Creating real change in our Education System goes beyond implementing strategies such as restorative practice, talking circles and other holistic and culturally relevant teaching practices. It also extends to how we implement our everyday school rules, policies and procedures. We need to help empower all students to find their own paths in life.

Deborah McCallum

© Deborah McCallum and Big Ideas in Education, 2012. Unauthorized use and/or duplication of this material without express and written permission from this blog’s author and/or owner is strictly prohibited. Excerpts and links may be used, provided that full and clear credit is given to Deborah McCallum and Big Ideas in Education with appropriate and specific direction to the original content.

It’s a good thing to be Humble: Humility in our School Systems

 

‘It’s a good thing to be Humble’, my Grandmother once said many years ago. Sounds simple enough, but I always come back to that statement in my life. How can something so simple, have the ability to affect our lives so greatly? Humility one of the Seven Grandfather Teachings, and is basically the act of behaving modestly, and respectfully toward others, is something that we may not see enough of today. Especially in this Digital and Information age of online networking and Social Media, with the purposes of self-promotion.

However, this is also a concept that can become lost within our schools. With the education system firmly entrenched in teaching skills that help students survive in the global, and greater culture, we can often forget to consider the stakeholders of our education system, and the real populations that attend our schools.

Humility is a cornerstone of many cultures, including the First Nations, Metis, & Inuit population. The concept of humility has always been firmly entrenched within the cultures that exist today among Aboriginal peoples since time immemorial, including today. Teachers need to keep this in mind when they are working with the Parents and students of First Nations, Metis,  & Inuit descent. Despite the fact that the last Residential School closed in Canada in the 1980, schools can still come across as hostile places for families with Aboriginal backgrounds, who often still feel that assimilation is necessary in order to succeed. However, inclusiveness and humility are necessary to help all families feel welcome and important.

Humility is an important concept to embody when dealing with students and families with special needs as well. It is certainly easy to forget, especially when Educators feel overwhelmed. Educators do not have all of the answers, nor do they have better qualifications than any other parent who is a part of the school to advocate and help their children. It is this aspect of our Board-level Improvement Plans, and Provincial and Federal initiatives that we need to put first on our list, in order to teach the ‘whole’ student, and learn from and with them as we continually co-create our classroom communities. It is important to ensure that teaching practices and strategies both overtly, and covertly, embody humility and respect for everyone involved. No one knows their child better than the parents. Lets express our Humility to all families, and work together in holistic ways to educate our children.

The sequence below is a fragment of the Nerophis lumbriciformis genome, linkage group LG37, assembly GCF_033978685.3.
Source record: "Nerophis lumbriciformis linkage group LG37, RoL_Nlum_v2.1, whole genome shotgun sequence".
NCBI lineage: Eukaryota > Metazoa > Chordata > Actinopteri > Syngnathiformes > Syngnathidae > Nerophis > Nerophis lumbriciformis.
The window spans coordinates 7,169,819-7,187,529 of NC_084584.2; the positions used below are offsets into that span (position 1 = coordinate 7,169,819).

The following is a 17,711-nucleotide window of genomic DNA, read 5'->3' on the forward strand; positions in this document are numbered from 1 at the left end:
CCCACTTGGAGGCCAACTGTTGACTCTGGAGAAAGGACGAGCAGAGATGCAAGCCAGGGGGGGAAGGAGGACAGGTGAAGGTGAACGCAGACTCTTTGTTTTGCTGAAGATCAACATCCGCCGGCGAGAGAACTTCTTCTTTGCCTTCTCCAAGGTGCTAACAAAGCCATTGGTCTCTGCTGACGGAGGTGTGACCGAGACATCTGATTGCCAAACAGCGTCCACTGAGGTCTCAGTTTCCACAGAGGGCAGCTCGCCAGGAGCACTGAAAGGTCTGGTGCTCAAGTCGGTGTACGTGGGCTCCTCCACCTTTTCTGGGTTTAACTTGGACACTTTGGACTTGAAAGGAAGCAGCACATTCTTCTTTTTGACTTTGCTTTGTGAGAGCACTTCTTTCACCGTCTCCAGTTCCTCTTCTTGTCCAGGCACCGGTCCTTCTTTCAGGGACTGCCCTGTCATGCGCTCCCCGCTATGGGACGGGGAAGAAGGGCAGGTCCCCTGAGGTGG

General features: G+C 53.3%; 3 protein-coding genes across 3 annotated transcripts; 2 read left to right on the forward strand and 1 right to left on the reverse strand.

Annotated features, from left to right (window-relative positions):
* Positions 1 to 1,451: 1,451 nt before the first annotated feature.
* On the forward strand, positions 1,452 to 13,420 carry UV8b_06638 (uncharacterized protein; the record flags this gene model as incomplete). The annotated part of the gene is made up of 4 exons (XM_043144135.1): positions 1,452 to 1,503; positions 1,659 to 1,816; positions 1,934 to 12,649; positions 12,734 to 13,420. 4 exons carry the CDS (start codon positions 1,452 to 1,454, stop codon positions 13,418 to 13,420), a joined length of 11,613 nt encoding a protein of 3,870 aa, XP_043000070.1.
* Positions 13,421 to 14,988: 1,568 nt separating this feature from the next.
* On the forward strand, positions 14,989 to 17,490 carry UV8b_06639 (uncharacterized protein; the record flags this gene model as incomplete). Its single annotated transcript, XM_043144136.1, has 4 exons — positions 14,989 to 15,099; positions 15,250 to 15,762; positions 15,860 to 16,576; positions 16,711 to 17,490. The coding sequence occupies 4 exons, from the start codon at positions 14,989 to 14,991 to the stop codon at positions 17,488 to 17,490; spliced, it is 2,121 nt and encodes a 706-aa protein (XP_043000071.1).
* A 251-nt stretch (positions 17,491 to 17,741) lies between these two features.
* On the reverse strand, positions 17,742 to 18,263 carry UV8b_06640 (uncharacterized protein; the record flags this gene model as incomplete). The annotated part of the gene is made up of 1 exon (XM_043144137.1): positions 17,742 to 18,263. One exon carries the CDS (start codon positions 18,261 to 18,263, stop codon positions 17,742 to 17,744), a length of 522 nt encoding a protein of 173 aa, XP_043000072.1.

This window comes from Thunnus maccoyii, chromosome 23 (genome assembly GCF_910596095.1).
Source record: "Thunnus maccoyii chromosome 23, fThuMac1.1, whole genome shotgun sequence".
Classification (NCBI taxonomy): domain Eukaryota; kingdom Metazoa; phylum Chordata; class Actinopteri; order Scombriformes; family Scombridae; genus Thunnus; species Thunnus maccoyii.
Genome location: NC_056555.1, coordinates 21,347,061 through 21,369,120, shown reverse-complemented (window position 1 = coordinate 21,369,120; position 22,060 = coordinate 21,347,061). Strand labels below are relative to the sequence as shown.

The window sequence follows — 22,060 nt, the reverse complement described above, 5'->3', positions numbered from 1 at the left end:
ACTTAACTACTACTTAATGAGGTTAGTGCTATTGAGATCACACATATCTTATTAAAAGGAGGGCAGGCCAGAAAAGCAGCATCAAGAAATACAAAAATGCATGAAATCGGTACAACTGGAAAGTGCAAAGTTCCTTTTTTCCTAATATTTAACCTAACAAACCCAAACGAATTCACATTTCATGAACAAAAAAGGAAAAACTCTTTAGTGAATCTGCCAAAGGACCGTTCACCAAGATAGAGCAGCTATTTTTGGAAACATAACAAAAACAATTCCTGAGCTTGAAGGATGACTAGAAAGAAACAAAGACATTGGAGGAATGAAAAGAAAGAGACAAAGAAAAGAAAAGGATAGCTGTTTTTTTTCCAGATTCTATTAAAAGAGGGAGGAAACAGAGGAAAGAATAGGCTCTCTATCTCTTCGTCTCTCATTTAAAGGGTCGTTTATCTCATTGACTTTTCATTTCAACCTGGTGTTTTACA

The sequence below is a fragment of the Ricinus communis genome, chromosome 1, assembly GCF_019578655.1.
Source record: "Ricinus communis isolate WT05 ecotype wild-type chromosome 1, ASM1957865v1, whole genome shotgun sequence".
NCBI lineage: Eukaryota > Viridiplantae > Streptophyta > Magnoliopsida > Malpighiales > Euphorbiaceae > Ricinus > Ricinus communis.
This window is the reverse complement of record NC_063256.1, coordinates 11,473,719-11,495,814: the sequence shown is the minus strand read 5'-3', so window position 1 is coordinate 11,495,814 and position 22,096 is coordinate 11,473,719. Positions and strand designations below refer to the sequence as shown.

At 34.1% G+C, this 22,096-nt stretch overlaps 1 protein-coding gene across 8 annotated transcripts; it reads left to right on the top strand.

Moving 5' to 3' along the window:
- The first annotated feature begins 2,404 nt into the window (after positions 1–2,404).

D. McCallum

© Deborah McCallum and Big Ideas in Education, 2012. Unauthorized use and/or duplication of this material without express and written permission from this blog’s author and/or owner is strictly prohibited. Excerpts and links may be used, provided that full and clear credit is given to Deborah McCallum and Big Ideas in Education with appropriate and specific direction to the original content.

Making the Shift to Inquiry Based Instruction

 

Currently I am re-examining my instructional practice, and trying to understand how I can effectively teach students to nurture a sense of wonder about the Natural world around us. With my current focus, on integrating FNMI strategies into the Science Curriculum, I have decided that Inquiry Based Learning is a strategy worthy of researching and implementing, to provide the most effective educational strategies for students.

However, Inquiry based Learning can be more difficult than it sounds. To give students a key role in directing their own personal learning experiences, often flies in the face of the more traditional teaching frameworks and personal schemata that we have been learned about teaching itself, and practiced for many years!

Some situations that I believe are wonderful opportunities to include Inquiry Based Learning include, but are not limited to:

  • The Learning Commons & conducting Research
  • Learning 21st Century Technologies
  • Science
  • Numeracy
  • Integrating First Nations, Metis & Inuit perspectives,
  • Special needs including working with students on the Autism Spectrum & ADD/ADHD
  • Virtually anything the Educator sees fit!